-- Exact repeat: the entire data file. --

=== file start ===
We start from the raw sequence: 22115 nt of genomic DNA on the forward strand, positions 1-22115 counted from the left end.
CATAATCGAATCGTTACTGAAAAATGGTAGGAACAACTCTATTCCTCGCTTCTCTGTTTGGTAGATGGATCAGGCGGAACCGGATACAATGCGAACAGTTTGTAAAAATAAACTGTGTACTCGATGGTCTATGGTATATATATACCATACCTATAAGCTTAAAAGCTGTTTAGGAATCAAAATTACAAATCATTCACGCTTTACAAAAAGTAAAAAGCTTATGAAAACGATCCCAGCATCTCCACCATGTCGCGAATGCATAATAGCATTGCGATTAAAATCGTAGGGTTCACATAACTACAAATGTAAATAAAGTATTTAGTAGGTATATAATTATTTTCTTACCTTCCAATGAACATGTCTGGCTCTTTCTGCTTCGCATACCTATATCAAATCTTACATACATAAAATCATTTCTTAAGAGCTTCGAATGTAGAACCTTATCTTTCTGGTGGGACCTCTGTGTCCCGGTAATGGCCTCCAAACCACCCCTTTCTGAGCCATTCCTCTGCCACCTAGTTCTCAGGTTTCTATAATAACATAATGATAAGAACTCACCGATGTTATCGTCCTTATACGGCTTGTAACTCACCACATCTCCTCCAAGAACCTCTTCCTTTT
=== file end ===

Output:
We start from the raw sequence: 22115 nt of genomic DNA on the forward strand, positions 1-22115 counted from the left end.
CATAATCGAATCGTTACTGAAAAATGGTAGGAACAACTCTATTCCTCGCTTCTCTGTTTGGTAGATGGATCAGGCGGAACCGGATACAATGCGAACAGTTTGTAAAAATAAACTGTGTACTCGATGGTCTATGGTATATATATACCATACCTATAAGCTTAAAAGCTGTTTAGGAATCAAAATTACAAATCATTCACGCTTTACAAAAAGTAAAAAGCTTATGAAAACGATCCCAGCATCTCCACCATGTCGCGAATGCATAATAGCATTGCGATTAAAATCGTAGGGTTCACATAACTACAAATGTAAATAAAGTATTTAGTAGGTATATAATTATTTTCTTACCTTCCAATGAACATGTCTGGCTCTTTCTGCTTCGCATACCTATATCAAATCTTACATACATAAAATCATTTCTTAAGAGCTTCGAATGTAGAACCTTATCTTTCTGGTGGGACCTCTGTGTCCCGGTAATGGCCTCCAAACCACCCCTTTCTGAGCCATTCCTCTGCCACCTAGTTCTCAGGTTTCTATAATAACATAATGATAAGAACTCACCGATGTTATCGTCCTTATACGGCTTGTAACTCACCACATCTCCTCCAAGAACCTCTTCCTTTT